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Quebec City Mayor Regis Labeaume, left, and Regional Health Director Francois Desbiens discuss the outbreak of legionnaire’s disease in Quebec City on Aug. 24, 2012.

CLEMENT ALLARD/The Canadian Press

Public-health authorities say they have identified the source of Quebec City's outbreak of legionnaires' disease: an office building in the provincial capital.

They say samples taken from a cooling tower in a building on St-Joseph Street in Quebec City's lower-town area match the genetic fingerprint of the strain of Legionella bacteria found in patients who've been treated.

Public-health officials told a news conference Wednesday that the tower is safe again and there's no reason for people to modify work or leisure activities.

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They say their conclusion is based on preliminary information released by the laboratory conducting the tests.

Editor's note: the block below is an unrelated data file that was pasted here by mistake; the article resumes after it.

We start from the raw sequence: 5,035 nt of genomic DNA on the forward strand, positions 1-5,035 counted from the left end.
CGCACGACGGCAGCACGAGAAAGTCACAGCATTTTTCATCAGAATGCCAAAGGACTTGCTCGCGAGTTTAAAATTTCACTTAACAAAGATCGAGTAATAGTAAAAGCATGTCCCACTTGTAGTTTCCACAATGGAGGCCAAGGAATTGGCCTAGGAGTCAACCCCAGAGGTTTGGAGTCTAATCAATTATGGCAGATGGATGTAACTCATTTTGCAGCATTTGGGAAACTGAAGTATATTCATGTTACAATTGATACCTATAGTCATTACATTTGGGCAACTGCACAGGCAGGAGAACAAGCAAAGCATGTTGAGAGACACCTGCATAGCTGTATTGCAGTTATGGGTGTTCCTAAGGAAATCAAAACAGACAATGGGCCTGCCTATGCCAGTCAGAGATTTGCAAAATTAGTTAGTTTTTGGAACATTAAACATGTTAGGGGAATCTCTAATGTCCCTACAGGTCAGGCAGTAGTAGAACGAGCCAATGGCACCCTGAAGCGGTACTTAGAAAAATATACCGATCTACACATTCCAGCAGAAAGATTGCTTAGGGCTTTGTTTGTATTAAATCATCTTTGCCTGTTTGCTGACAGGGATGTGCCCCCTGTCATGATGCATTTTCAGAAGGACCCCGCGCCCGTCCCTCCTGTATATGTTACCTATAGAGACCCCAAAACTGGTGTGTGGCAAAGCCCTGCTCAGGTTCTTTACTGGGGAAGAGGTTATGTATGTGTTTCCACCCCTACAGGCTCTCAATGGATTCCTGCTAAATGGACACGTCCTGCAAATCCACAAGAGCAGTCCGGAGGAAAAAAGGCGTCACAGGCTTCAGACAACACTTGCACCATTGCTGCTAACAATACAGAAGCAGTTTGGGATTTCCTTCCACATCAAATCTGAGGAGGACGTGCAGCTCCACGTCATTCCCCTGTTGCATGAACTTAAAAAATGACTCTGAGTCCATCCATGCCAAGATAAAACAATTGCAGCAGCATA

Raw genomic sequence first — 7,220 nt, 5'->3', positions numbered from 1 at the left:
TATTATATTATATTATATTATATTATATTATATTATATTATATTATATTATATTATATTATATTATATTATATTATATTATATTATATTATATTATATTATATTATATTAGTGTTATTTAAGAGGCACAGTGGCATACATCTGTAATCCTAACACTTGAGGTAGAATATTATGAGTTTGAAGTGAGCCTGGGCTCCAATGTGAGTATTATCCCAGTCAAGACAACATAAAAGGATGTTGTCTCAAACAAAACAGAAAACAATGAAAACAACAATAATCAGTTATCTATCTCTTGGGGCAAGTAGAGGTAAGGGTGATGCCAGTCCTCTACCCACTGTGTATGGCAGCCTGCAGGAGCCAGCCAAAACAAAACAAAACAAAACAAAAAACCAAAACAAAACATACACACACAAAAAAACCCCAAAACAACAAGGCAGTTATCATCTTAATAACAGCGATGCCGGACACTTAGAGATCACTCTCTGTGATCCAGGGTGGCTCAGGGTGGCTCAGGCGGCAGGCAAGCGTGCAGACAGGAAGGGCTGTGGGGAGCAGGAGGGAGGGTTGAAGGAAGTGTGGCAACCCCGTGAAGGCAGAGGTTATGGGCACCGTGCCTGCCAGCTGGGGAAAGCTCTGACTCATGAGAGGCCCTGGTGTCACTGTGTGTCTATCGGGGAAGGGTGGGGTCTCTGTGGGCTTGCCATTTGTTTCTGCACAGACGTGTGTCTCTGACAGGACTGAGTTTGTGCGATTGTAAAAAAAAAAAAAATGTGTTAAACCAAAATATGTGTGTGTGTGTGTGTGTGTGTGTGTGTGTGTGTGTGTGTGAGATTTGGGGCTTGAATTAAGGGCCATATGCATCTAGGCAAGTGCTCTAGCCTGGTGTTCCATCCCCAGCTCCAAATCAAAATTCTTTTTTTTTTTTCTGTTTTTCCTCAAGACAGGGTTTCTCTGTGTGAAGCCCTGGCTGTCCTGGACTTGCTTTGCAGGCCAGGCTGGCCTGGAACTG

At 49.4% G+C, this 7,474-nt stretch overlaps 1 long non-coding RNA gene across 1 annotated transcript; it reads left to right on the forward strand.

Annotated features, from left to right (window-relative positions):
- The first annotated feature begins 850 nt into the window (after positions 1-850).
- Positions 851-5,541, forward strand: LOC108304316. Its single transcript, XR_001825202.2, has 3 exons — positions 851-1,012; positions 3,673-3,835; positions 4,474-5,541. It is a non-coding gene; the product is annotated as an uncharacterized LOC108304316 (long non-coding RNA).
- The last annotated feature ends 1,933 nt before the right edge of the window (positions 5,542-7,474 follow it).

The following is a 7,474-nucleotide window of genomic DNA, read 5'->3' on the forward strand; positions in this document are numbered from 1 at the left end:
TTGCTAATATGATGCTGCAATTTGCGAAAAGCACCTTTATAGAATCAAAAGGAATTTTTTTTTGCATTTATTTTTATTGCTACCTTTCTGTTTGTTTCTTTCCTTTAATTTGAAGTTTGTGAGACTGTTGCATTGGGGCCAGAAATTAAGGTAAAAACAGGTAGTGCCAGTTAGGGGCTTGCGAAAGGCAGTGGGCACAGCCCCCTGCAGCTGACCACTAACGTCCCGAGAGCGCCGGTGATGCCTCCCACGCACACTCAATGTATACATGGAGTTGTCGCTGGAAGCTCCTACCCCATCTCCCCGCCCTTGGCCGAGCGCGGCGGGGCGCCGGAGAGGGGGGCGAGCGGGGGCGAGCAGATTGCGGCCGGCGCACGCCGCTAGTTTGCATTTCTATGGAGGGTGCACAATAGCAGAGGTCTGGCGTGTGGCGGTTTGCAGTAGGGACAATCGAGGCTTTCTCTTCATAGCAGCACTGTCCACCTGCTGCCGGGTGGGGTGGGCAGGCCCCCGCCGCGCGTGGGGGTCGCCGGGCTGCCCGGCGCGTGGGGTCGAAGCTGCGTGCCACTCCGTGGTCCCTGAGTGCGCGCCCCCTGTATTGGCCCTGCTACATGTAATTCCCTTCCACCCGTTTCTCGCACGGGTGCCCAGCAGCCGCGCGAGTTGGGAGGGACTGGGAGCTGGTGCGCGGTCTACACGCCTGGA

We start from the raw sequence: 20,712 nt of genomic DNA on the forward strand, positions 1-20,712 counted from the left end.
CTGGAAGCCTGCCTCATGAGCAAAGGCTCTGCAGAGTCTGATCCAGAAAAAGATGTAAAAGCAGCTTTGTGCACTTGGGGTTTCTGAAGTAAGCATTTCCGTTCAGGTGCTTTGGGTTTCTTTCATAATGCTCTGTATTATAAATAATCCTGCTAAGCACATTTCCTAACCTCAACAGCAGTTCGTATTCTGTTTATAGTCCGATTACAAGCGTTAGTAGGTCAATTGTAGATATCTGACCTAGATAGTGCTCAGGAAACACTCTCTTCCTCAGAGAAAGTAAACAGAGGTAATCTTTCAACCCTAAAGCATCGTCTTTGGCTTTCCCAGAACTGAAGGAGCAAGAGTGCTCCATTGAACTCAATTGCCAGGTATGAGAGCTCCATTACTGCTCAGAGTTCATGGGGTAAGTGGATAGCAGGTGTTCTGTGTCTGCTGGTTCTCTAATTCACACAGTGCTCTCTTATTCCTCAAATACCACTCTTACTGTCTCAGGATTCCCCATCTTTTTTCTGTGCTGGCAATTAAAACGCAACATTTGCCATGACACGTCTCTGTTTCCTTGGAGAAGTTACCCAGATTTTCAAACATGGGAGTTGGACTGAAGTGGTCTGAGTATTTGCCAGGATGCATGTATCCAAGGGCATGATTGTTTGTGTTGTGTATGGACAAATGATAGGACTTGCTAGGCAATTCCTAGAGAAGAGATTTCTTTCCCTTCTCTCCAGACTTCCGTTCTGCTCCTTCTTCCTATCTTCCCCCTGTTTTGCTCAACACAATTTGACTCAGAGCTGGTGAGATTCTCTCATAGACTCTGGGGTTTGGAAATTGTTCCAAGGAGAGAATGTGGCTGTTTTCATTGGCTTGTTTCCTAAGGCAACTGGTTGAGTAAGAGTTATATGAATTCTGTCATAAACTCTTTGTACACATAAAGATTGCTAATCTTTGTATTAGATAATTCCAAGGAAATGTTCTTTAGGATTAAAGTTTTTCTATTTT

From the start, the source of the outbreak was suspected to have been an office cooling tower. Authorities scrambled to ensure all the towers were cleaned in the affected areas, while at the same time seeking to pinpoint the actual origin.

Since the outbreak began in July, 180 cases have been reported. Thirteen people have died.

The deadly bacteria grows in the stagnant water of cooling systems and spreads in little droplets through air conditioning.

While authorities haven't ruled out other buildings, they say the tower on St-Joseph Street played an important role in the outbreak in that city.

Authorities say the illness has been brought under control because they have disinfected the cooling systems in more than 100 buildings in the area.

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